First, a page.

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Central & South Asia

Scores killed in Pakistan air raid and blast

Air strikes on the Tirah valley and a bomb blast in the city of Kohat leave at least 50 people killed.

Last updated: 24 Feb 2014 05:31
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The conflict between Taliban and Islamabad has claimed thousands of lives [AP]

Pakistani air strikes on hideouts of armed groups have killed at least 38 people, while a bomb planted near a bus stop killed 14 people in two separate incidents in the northwest of the country, officials say.

The Sunday morning strikes on the Tirah valley of the Khyber tribal district were Pakistan’s third military operation on the hideouts since February 20, retaliating to attacks by Pakistani Taliban and its linked groups that have derailed peace talks.

They follow the claimed execution of 23 Pakistani soldiers by a faction of Taliban last week, which cast doubts over dialogue initiated by Prime Minister Nawaz Sharif on January 29.

"There are confirmed reports that 38 terrorists including some important commanders were killed," a military statement quoted by AFP news agency said, adding that "six hideouts were completely destroyed".

Two days earlier, security officials said they killed over 30 fighters including 16 Uzbeks in the air strikes conducted also in the northwest of the country, infiltrated by the local and foreign fighters.

On Saturday, at least nine fighters were killed when Pakistani gunship helicopters pounded Taliban hideouts in Thall village in Hangu district near the tribal areas.

Deaths in bomb blast

In another violent incident on Sunday, a bomb planted near a bus stop killed at least 14 people including two women and a child in a northwestern Pakistani city.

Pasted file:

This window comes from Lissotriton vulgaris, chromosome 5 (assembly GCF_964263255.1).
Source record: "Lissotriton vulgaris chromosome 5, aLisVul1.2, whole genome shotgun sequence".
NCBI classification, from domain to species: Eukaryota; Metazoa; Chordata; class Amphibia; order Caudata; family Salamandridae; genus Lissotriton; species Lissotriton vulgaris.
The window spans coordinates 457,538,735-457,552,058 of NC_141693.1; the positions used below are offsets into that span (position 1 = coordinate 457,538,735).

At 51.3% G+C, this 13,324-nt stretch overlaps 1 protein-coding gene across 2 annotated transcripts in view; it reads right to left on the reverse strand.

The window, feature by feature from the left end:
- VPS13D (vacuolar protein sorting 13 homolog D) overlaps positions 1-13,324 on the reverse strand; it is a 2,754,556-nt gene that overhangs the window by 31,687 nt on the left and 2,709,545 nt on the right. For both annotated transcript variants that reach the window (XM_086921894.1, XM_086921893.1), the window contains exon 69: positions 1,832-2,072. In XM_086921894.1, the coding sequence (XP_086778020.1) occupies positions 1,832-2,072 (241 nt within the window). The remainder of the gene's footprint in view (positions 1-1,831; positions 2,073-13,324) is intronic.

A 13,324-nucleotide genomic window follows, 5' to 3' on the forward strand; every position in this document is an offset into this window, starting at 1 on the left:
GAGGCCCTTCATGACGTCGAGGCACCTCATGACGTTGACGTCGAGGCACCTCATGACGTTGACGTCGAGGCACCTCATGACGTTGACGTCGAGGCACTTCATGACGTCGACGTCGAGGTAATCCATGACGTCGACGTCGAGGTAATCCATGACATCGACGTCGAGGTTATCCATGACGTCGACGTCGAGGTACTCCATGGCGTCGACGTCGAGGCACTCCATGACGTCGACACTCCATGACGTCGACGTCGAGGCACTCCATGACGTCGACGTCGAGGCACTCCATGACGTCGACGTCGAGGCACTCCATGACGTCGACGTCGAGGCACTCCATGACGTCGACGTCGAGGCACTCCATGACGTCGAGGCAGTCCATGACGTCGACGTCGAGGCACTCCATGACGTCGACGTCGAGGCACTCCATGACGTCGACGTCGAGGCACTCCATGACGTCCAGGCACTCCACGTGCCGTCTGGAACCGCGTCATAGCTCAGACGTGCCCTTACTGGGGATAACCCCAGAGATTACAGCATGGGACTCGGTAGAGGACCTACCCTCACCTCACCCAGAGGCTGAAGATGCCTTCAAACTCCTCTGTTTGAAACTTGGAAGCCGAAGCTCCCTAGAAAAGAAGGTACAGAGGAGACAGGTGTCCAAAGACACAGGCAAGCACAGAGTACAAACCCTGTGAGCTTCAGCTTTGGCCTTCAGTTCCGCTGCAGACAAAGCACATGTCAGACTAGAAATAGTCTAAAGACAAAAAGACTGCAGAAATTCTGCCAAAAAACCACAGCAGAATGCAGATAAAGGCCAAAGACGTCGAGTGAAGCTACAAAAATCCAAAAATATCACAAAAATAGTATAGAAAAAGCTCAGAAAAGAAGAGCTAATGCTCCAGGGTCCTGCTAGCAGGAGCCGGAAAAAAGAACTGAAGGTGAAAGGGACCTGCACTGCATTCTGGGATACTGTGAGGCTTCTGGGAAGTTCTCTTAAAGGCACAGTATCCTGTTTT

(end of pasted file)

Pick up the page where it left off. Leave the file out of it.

Police said that at least 15 more were injured when the bomb went off in the city of Kohat in the province of Khyber Pakhtunkhwa.

Police said around five kilogrammes of explosive material were planted in a cooking oil container and placed near the bus stop in the city centre before being detonated remotely.

No one immediately claimed responsibility for the attack, though Kohat has seen past attacks by local Taliban fighters and allied groups.

Police officials told Associated Press news agency that the vehicles targeted were bound for a Shia-majority area, and suspected that the minority Muslims could have been the target of the attack.

Northwestern provincial police chief Nasir Durrani said security forces have been conducting counter insurgency operations in the area.

After several rounds of talks, government mediators pulled out of scheduled dialogue with their Taliban counterparts on Monday amid outrage over the claimed execution of soldiers kidnapped near the Afghan border.

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